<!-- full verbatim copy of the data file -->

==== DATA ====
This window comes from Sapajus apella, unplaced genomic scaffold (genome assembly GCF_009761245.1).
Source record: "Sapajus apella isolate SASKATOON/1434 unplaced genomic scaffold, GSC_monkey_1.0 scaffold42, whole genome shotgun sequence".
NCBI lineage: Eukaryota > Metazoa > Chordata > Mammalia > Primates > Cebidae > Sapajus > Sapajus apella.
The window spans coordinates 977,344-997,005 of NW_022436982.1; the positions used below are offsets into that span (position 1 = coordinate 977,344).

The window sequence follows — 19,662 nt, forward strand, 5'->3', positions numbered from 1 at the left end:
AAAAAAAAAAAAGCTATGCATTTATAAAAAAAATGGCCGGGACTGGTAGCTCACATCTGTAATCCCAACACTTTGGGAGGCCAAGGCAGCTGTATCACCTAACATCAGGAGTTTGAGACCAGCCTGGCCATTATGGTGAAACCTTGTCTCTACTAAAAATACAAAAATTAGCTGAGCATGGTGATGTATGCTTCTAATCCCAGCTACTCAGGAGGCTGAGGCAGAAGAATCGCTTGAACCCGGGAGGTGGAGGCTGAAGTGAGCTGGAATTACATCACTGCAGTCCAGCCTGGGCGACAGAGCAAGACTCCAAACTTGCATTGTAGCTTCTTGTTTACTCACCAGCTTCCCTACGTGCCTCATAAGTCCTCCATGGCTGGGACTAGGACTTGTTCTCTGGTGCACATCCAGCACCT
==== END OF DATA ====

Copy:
This window comes from Sapajus apella, unplaced genomic scaffold (genome assembly GCF_009761245.1).
Source record: "Sapajus apella isolate SASKATOON/1434 unplaced genomic scaffold, GSC_monkey_1.0 scaffold42, whole genome shotgun sequence".
NCBI lineage: Eukaryota > Metazoa > Chordata > Mammalia > Primates > Cebidae > Sapajus > Sapajus apella.
The window spans coordinates 977,344-997,005 of NW_022436982.1; the positions used below are offsets into that span (position 1 = coordinate 977,344).

The window sequence follows — 19,662 nt, forward strand, 5'->3', positions numbered from 1 at the left end:
AAAAAAAAAAAAGCTATGCATTTATAAAAAAAATGGCCGGGACTGGTAGCTCACATCTGTAATCCCAACACTTTGGGAGGCCAAGGCAGCTGTATCACCTAACATCAGGAGTTTGAGACCAGCCTGGCCATTATGGTGAAACCTTGTCTCTACTAAAAATACAAAAATTAGCTGAGCATGGTGATGTATGCTTCTAATCCCAGCTACTCAGGAGGCTGAGGCAGAAGAATCGCTTGAACCCGGGAGGTGGAGGCTGAAGTGAGCTGGAATTACATCACTGCAGTCCAGCCTGGGCGACAGAGCAAGACTCCAAACTTGCATTGTAGCTTCTTGTTTACTCACCAGCTTCCCTACGTGCCTCATAAGTCCTCCATGGCTGGGACTAGGACTTGTTCTCTGGTGCACATCCAGCACCT